Congressional Budget Justification (CBJ): Congressional Budget Justification, FY 2021 | February 2020
|(in millions of $)||FY 2019
MCC is requesting $27 million for threshold program assistance to countries that may be selected by the Board of Directors in December 2020. MCC’s threshold program has proven to be an effective tool to incentivize improved performance on MCC’s eligibility criteria in MCC candidate countries and to support positive policy and institutional reforms to address binding constraints to economic growth in selected partner countries.MCC’s request for FY 2021, together with enacted funding from prior years, would support any new countries selected by the Board in December 2020 as well as threshold programs under development, including Ethiopia, Kenya, and the Solomon Islands.
MCC’s threshold program assists candidate countries to become compact eligible by motivating them to demonstrate their commitment to just and democratic governance, economic freedom, and investments in their people. By advancing policy reforms and strengthening institutions to address the most binding constraints to economic growth, threshold programs complement the incentive for policy reform created by the MCC scorecard and allowMCCto assess the opportunity for an impactful and cost-effective partnership before committing to a larger compact. The potential for a future compact essentially functions as a “carrot” to incentivize performance on a threshold program. The MCC model is designed to leverage off incentives.
As in compacts, MCC uses a rigorous, evidence-based approach in threshold programs, leading to high-quality programs that maximize potential systemic impact and lay the foundation for potential larger compacts. Threshold programs help countries to reduce constraints to faster economic growth, increase transparency and accountability, and provide MCC critical information about the countries’ political will and capacity to undertake the types of reforms that would have the greatest impact in compacts. A government’s level of engagement in a threshold program is one of the single best indicators as to how successful a future compact may be. Current threshold programs are: in Guatemala, improving secondary education; in Sierra Leone, creating the foundation for more effective and financially sustainable provision of critical water and electricity services; in Kosovo, fostering the use of data for more transparent and accountable governance; and in Togo, catalyzing private sector participation in the telecommunications sector.
A successful implementation of a threshold program yields significant advantages for a potential future compact. For example, a partner country will likely have enhanced its ability to design and implement projects that will generate the greatest results and have a head start on the work necessary to design a high-impact compact. However, countries with threshold programs are not guaranteed compact eligibility. Even if a country does not become compact eligible, threshold programs can help create the conditions for additional investment from the private sector or by other donors. Threshold programs also help governments to mobilize domestic resources, spend their budgets more transparently, deliver services more efficiently, and ultimately help countries finance their own development.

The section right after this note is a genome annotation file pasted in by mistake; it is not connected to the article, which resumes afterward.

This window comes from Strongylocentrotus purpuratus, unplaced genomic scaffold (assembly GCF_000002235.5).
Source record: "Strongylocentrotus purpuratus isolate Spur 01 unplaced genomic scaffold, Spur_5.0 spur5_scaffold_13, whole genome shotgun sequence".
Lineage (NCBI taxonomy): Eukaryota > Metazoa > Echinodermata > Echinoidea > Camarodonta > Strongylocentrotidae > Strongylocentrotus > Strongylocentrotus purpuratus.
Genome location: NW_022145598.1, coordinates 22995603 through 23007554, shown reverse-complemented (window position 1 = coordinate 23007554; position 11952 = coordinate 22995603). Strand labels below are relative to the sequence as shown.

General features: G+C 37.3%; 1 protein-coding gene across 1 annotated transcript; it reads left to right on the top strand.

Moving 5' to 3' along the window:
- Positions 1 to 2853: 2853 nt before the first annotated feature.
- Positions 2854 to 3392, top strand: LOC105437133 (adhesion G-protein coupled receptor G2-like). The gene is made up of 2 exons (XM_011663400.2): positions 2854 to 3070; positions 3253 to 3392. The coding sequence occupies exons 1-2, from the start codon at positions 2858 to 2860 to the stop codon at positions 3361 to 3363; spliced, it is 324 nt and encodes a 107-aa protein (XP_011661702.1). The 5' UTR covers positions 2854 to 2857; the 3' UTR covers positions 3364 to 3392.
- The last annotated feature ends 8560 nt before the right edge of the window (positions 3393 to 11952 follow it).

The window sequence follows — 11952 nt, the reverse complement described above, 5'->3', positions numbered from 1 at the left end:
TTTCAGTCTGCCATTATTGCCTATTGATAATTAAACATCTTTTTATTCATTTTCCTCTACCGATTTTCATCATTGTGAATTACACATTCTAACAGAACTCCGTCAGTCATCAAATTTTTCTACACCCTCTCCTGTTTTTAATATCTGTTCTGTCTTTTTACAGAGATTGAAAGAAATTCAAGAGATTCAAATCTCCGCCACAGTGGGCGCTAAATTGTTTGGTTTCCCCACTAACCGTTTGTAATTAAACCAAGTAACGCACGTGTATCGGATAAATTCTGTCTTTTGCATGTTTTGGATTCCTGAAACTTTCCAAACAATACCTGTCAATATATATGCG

New and Developing Threshold Programs
MCC selected Ethiopia for participation in the threshold program in December 2018, recognizing the ongoing efforts of the government to reform democratic institutions and encourage greater private sector participation in the economy. Working closely with USAID, the Harvard Center for International Development, and the government,MCCidentified the shortage of foreign exchange as the primary binding constraint to sustaining economic growth.MCCexpects to prioritize reforms that can improve the country’s export performance and aims to complete development of the program in FY 2020.
In December 2018,MCCselected Solomon Islands as eligible for threshold program assistance. The constraints analysis identified the inability to access land and ineffective natural resource management as the two most binding constraints to economic growth. MCC is conducting further analysis with the goal of approving a program by the end of 2020.
The Board’s December 2019 selection of Kenya for a threshold program will give MCC the opportunity to engage with the country on policy and institutional reforms. Kenya is an important partner to the United States in East Africa, a region where MCC’s presence is growing. The Government of Kenya is highly motivated to perform on its threshold program and has expressed a clear desire for a compact. MCC has communicated that the threshold program needs immediate and high-level focus, and the Government has been responsive to date, starting with the signing of a Development Objective Assistance Agreement (DOAG) with USAID. The prospect of an MCC threshold program was key to incentivizing Kenya’s committment to signing the DOAG and to paying the United States arrears, an agreement which had been stalled for many years.
MCC’s Board of Directors selected The Gambia for the threshold program in December 2017, creating the opportunity for MCC to engage with the country on needed reforms as its transition to democracy continues. The government and MCC have worked constructively together to develop a policy and institutional reform program focused on The Gambia’s power sector. However, in June 2019, The Gambia was downgraded to Tier 3 in the U.S. Department of State’s annual Trafficking in Persons (TIP) Report. As a result, MCC has paused program development and will not seek Board approval to resume until The Gambia takes sufficient measures to combat TIP and is removed from Tier 3 status.